technology can greatly decrease the phase noise. It also has a very wide range of locking.
Although generated signal via OPLL has a relatively wide linewidth, the OPLL technology

8
needs the laser with a complicated structure and a narrow linewidth, which increase cost and
operational difficulty. According to a report, in an OPPL system a continuous microwave
signal with a <1mHZ linewidth can be realized by utilizing two ND: YAG lasers and its tuning
range is 6-34HZ [17].
2.2.3 Optical injection phase Locking Loop
In order to further improve the quality of the generated signal, a scheme of optical injection
locking is proposed. Optical phase lock loops can be combined into an optical locking system
[18]. As shown in figure 4, the OIPLL system mainly includes a master laser, a slave laser, a
photoelectric detector, a modulator, a phase detector, a loop filter and an RF signal reference
source.
Figure 4 Optical Injection Phase-Lock Loop diagram [18]
Figure 4, explains that the optical signal from the master laser is split into two parts by a
coupler. One part is modulated by a modulator to generate a series of optical sidebands, which
is then injected into the slave laser. Through adjusting the running frequency of the slave laser,
the optical signal output from the slave laser can be locked to the sidebands of the modulated
signal. Another part of the optical signal from a master laser is coupled with the optical signal
from the slave laser by a coupler and then they are beaten at photodetector to generate a
microwave signal. Its frequency is the frequency difference between the master laser and the
slave laser. The generated microwave signal is injected into the phase detector to compare with

9
the RF signal and get a voltage to control the laser phase. Phase locking can be obtained when
the frequency difference between two lasers is the same as the RF signal frequency.
The OIPLL technology combines the advantages of OIL and OPLL and has such advantages as
low phase noise and a wide locking range and deficiencies as a too complex structure and
difficulty to achieve.
Although these three methods can achieve phase lock, all of them are not suitable for
large-scale promotion. Because these phase-locked measures always entail a complex structure,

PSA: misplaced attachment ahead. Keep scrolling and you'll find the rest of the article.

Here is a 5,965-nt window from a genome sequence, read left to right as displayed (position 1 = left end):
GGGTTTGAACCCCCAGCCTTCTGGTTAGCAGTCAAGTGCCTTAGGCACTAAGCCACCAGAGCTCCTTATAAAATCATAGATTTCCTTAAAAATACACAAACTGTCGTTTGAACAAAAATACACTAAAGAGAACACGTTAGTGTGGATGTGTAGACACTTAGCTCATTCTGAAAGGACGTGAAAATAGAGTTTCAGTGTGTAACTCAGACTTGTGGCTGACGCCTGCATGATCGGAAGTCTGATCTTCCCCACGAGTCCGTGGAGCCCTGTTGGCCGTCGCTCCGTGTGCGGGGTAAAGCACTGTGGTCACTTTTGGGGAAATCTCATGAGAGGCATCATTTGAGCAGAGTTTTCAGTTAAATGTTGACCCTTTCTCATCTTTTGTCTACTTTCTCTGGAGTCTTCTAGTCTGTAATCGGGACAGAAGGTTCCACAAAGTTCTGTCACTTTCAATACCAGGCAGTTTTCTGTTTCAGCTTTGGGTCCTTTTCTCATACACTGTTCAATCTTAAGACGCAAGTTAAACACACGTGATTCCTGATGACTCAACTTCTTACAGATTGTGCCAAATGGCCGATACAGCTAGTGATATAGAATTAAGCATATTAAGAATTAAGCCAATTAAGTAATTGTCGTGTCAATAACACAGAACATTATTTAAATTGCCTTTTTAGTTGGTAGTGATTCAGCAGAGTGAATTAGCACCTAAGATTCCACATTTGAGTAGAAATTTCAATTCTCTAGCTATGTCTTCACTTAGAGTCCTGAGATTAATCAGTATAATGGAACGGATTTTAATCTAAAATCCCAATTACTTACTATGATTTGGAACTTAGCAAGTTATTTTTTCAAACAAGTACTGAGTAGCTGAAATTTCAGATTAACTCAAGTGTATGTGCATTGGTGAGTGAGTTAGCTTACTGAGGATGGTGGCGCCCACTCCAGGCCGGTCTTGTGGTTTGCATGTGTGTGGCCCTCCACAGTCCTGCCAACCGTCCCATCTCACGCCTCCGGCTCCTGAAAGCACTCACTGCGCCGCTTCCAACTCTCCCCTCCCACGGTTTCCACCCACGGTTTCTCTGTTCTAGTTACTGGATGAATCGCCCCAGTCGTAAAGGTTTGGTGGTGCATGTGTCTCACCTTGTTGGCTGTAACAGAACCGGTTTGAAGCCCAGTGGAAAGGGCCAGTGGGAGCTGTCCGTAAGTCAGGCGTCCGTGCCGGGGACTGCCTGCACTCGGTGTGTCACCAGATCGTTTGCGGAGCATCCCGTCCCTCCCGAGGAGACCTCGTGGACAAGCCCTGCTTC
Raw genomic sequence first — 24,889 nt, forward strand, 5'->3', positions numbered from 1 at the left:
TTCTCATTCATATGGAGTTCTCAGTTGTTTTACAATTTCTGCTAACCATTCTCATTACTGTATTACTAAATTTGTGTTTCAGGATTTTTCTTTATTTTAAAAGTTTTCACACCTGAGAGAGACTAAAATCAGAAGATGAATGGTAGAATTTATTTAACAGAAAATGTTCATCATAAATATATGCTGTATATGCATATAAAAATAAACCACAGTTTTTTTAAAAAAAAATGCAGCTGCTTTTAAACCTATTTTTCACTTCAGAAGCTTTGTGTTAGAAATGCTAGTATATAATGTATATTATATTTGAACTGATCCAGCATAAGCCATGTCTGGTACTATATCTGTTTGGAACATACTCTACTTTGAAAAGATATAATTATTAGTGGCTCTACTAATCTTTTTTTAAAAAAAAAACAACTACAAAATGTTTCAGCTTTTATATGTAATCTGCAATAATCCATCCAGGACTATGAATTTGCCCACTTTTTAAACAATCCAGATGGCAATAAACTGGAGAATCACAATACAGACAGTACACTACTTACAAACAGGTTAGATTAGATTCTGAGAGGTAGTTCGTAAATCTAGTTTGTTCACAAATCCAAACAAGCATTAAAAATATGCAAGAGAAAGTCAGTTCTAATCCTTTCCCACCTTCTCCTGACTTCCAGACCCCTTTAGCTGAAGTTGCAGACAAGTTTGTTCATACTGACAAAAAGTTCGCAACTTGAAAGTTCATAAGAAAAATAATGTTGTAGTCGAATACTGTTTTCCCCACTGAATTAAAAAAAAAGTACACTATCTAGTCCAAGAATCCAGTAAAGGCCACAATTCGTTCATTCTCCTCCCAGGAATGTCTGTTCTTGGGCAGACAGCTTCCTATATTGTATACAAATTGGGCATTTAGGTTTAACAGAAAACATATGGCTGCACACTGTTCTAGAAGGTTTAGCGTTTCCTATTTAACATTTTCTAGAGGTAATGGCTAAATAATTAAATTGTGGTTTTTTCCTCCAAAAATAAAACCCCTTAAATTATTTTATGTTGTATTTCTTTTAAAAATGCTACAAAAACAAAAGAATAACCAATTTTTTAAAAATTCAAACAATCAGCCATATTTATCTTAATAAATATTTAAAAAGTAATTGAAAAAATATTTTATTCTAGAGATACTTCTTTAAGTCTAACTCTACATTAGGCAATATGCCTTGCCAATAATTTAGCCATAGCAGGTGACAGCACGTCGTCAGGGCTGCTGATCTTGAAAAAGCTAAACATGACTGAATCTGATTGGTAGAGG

which increases the system cost and complexity.
2.3 Opto-electronic Oscillator
An opto-electronic oscillator (OEO) [19] is a new kind of microwave signal generation
technology, which can produce a large range, low phase noise and high-quality microwave
signal.
An OEC schemes mainly includes a laser, an electro-optic modulator, an energy storage
medium, a photoelectric detector and an electric filter, which form a self-feedback structure.
The specific structure is shown in figure 5. When this feedback system has more loop gains
than losses, it will result in self-sustained oscillation and the system can generate a stable
microwave and optical signal.

10
Figure 5 The block diagram of single-loop optoelectronic oscillator [19]
From the figure, we can know that the output optical signal from LD is modulated by a
modulator to generate a series of harmonic components. And then the generated harmonic
components pass through the optical storage element and are converted to an electrical signal
from an optical signal at the photodetector. The electric filter is used for selecting frequencies.
The electrical signal is amplified by the electrical amplifier and then fed back to the
electro-optic modulator to form a feedback loop. An electrical amplifier provides a link gain
for link oscillation, and the electrical signal in the loop can set up stable self-oscillation after
several cycles. In addition, the oscillation frequency of the system is mainly determined by the
energy storage time of the energy storage medium, the bias voltage of the electro-optic
modulator and the filter characteristic of the filter.
But this structure also has some disadvantages: the optoelectronic circuit, photoelectric
detector and electric filter introduce noise that reduces signal quality. Due to the loop structure,
the system can only generate specific frequency microwave signals, so frequency tunability is
limited.

11
2.4 External modulation method
The above several kinds of structures are based on the heterodyne method whose main flaw is
that optical signals with two different frequencies should maintain stable phase coherence to
ensure the relatively small phase noise is obtained, which undoubtedly increases system
complexity. While the method of generating millimeter/micro wave based on external
modulation can effectively avoid this problem. Not only that, when the generated signal
frequency exceeds 30 GHz, the cost of radio frequency devices needed by the heterodyne
method rises abruptly. While the structure based on external modulation [20] can easily
produce a high-quality and high-frequency signal with the aid of low-frequency devices.
Commonly an external modulator is comprised of an intensity modulator and a phase
modulator.
The main principle of microwave generation based on external modulation is that a plurality of
optical sidebands is generated by using external modulators, and two specific optical sidebands
are selected by adjusting the parameters of modulators and setting filter. Finally, by beating
selected optical sidebands at the PD, the frequency multiplication microwave signal is
obtained. The external modulation technology has the following advantages:
a. The optical frequency component is derived from the same carrier wave, so it has a good